The quality of the involvement processes under investigation differed widely, ranging from projects with highly intensive co-operation and co-creation of knowledge to projects that conducted information activities as participative measures only. The overall picture reveals that information and consultation events clearly outweighed more integrative approaches and methods. Stakeholder and public acceptance of science activities and implementation appeared to be the prevailing goal of stakeholder involvement. Smaller projects (in terms of the number of institutions and partners involved) reported a noticeably more intensive exchange of information and perspectives among project members. However, one of the largest consortiums (approximately 35 partners) experienced a very successful stakeholder dialogue process involving more than 60 actors from practice. Unfortunately, these activities remained unattached to the core item of the project, which led to frustration for both the dialogue moderators (in this case scientists) and their non-academic project partners.

As a general observation, many scientists consider their research entirely separately from the stakeholder process. Others displayed a rather limited conception of stakeholder involvement. As an example, specific work packages were outsourced to providers that had been termed “non-scientific project partners”. Another frequent expression of that scientific “services” mentality was the provision of testing areas by landowners.

Non-academic actors were frequently classified as “partners” (bound to the project through contracts) and “actors” (involved through interviews and surveys, focus groups or workshops). Practice partners from municipalities, public authorities, NGOs and so forth were often bound to the project via (co-funded) employment at their respective institution.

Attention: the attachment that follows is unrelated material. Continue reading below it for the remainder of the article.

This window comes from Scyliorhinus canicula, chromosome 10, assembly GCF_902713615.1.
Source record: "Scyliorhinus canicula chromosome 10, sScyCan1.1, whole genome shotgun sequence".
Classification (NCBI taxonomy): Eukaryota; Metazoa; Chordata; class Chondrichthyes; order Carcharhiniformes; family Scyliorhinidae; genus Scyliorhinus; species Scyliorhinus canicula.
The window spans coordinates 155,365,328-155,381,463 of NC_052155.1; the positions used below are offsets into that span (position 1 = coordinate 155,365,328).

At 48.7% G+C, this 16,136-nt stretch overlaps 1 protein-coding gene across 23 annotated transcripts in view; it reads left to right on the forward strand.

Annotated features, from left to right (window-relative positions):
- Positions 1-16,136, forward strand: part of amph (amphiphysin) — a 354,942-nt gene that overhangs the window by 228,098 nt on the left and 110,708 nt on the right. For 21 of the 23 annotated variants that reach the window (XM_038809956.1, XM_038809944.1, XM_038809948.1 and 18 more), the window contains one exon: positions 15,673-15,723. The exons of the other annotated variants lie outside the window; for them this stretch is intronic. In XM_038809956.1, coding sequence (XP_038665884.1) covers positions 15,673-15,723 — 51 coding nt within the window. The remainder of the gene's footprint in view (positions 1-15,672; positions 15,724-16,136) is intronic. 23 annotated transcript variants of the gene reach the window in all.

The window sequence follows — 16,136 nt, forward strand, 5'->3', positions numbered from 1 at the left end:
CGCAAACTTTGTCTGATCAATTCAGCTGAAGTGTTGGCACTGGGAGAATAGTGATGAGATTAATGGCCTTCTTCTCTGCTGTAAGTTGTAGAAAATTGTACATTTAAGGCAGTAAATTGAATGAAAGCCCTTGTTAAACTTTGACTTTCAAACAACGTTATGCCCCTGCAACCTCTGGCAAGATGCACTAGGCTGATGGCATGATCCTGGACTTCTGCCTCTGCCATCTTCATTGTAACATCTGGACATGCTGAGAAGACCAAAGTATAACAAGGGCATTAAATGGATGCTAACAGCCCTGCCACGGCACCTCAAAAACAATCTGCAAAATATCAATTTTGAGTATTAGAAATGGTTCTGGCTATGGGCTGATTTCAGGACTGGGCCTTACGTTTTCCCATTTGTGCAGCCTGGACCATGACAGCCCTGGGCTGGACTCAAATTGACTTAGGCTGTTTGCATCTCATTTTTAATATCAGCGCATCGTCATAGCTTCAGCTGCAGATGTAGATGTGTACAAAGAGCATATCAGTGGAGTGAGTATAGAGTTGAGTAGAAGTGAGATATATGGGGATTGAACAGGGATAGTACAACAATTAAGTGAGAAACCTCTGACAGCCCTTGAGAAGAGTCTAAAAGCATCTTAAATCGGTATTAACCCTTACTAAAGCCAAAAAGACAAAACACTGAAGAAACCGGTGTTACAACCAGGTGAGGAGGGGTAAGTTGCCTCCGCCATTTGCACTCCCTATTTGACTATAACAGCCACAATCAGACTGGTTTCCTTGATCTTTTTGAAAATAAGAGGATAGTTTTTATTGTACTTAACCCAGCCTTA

One observed strategy was that many projects implemented “regional coordinators” who were assigned to establish or strengthen multiple communication processes involving (a) science and practice, (b) horizontal cross-sectoral communication (e.g. land management-related local authorities such as planning, environment, economy), and (c) vertical actor-based communication (e.g. micro-level to macro-level actors). This demanding position was frequently occupied by novices from universities who started from scratch, often without the expert knowledge of regional networks and peculiarities. Thus, project coordinators emphasised that the success of participative action depended strongly on the personality of “regional coordinators”.

Instead of a strategic concept of knowledge integration, the composition of objectives and results in the form of summaries and in the manner of multidisciplinary research was observed.

4.8 Challenges and Barriers to Applying TDR Are Often Underestimated, but Need Professionalisation

Most of the few empirical contributions found in the literature are dedicated to barriers and facilitators of applying TDR. An examination of the material and the results from participatory observation during many events leads to the assumption that the implementation of TDR remains a difficult challenge; therefore, the practice of TDR cannot keep pace with the progress of the theoretical discourse. Most mentioned barriers and challenges generally result from a lack of resources (time, labour) and problems that arise from habitual, mental and cognitive differences among people who are part of heterogeneous research teams, i.e. differences in ontological models, expectations, levels of commitment to and engagement in the process, and levels of skill and experience. In a small number of cases, the lack of the capacity to adapt to a changing context (personnel issues) is noted. Communication is widely considered to facilitate the transdisciplinary process and is therefore accepted as a strategy to overcome interpersonal differences. In this regard, the implementation gap appears to be twofold, characterised by both operational and cognitive inconsistencies.